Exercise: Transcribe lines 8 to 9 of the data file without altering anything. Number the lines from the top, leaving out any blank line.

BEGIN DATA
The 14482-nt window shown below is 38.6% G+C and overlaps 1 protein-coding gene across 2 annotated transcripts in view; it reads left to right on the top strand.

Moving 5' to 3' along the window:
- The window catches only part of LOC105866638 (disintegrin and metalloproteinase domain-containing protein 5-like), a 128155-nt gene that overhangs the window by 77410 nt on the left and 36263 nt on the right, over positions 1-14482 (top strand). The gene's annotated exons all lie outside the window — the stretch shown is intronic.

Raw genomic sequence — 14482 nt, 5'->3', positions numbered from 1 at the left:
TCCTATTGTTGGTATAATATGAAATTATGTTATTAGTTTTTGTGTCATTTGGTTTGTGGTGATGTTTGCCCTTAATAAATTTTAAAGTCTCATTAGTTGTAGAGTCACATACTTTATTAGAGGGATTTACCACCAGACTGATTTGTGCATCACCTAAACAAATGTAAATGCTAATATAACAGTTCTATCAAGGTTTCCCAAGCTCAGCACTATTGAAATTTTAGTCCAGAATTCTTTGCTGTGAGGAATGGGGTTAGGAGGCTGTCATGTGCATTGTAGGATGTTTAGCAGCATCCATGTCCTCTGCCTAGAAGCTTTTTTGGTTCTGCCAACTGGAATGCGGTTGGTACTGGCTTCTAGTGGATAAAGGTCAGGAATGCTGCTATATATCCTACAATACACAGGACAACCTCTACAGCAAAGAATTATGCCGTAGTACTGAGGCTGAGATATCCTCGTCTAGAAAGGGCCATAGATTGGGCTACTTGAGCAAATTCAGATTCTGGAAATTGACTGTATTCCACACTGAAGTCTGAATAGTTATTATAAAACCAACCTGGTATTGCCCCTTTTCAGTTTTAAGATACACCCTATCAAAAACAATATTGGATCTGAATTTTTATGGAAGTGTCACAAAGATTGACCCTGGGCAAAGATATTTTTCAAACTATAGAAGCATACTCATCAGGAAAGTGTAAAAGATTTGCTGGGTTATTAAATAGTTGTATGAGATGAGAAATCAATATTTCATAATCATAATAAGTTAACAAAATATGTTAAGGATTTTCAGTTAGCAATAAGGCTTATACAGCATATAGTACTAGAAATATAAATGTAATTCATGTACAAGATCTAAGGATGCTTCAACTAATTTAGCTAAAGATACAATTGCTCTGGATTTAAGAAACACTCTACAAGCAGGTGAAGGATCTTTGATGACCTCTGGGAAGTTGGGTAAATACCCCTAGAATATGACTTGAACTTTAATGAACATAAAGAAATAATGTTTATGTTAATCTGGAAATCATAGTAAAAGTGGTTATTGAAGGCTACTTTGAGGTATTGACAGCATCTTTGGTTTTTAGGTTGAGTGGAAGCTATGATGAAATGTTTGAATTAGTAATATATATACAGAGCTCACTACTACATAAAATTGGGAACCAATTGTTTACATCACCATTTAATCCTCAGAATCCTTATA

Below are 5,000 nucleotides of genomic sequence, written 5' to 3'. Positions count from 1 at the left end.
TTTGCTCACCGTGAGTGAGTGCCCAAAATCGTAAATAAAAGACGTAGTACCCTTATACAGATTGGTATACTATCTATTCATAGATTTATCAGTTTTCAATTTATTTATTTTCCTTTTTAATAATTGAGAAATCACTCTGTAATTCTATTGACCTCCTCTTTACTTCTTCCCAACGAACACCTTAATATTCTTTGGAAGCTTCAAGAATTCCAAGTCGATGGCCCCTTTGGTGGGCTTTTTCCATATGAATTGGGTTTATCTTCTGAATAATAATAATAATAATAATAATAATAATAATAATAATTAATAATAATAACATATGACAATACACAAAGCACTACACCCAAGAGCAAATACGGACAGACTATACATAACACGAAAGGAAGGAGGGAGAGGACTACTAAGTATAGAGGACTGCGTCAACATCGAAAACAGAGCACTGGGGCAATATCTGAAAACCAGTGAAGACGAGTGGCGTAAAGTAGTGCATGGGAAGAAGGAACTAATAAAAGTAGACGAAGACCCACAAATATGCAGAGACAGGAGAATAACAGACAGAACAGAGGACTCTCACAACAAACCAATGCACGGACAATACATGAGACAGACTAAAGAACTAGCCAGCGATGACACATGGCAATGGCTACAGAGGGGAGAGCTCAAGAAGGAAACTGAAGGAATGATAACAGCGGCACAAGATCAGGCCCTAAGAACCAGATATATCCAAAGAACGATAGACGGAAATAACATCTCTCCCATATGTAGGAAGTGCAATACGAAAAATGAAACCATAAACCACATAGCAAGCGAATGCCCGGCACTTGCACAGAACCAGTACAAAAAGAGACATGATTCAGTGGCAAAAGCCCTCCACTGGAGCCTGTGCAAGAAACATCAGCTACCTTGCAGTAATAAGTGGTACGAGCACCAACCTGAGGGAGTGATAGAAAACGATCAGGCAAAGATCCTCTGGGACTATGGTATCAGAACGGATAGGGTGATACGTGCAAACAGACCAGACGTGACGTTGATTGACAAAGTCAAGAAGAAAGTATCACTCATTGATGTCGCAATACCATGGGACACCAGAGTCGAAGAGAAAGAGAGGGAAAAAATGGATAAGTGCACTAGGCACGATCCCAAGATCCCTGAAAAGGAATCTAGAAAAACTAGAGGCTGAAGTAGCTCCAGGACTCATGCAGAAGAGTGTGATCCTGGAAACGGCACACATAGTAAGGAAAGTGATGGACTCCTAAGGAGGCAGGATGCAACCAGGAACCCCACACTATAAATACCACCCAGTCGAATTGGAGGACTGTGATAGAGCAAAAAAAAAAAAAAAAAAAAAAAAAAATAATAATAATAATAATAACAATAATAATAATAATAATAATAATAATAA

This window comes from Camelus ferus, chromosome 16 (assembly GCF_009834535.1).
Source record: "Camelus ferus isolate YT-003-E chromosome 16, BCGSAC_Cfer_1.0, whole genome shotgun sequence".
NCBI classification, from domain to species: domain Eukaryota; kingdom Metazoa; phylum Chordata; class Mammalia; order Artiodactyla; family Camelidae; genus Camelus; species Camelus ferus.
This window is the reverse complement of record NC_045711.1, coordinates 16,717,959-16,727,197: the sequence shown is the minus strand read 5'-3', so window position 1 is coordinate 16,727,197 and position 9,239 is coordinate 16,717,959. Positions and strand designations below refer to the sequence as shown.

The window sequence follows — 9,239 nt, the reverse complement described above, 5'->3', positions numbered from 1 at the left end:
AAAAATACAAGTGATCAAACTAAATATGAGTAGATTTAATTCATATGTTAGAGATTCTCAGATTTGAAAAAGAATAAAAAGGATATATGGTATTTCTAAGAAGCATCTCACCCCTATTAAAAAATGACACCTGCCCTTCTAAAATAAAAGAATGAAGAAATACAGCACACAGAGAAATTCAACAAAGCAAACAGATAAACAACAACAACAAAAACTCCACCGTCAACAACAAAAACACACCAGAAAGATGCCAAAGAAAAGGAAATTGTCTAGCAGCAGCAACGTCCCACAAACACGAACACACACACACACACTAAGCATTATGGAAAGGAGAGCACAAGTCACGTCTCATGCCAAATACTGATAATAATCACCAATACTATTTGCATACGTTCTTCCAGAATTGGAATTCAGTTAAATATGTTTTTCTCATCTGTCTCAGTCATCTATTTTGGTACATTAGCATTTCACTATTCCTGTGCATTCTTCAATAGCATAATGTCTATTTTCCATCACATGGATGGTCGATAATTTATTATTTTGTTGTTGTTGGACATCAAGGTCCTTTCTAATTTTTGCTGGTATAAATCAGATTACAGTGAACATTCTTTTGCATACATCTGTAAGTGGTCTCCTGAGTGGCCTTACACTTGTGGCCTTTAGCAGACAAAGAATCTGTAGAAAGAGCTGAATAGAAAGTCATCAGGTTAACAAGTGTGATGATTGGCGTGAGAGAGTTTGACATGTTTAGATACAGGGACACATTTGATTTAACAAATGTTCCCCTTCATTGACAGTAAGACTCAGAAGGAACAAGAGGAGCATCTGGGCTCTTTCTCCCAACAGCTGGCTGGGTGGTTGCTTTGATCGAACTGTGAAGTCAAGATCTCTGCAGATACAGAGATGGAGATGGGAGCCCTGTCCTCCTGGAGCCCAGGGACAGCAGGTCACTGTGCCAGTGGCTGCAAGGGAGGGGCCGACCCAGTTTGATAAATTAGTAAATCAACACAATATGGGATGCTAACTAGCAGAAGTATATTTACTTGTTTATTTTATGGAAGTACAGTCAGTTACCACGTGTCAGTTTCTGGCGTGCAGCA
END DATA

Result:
This window comes from Camelus ferus, chromosome 16 (assembly GCF_009834535.1).
Source record: "Camelus ferus isolate YT-003-E chromosome 16, BCGSAC_Cfer_1.0, whole genome shotgun sequence".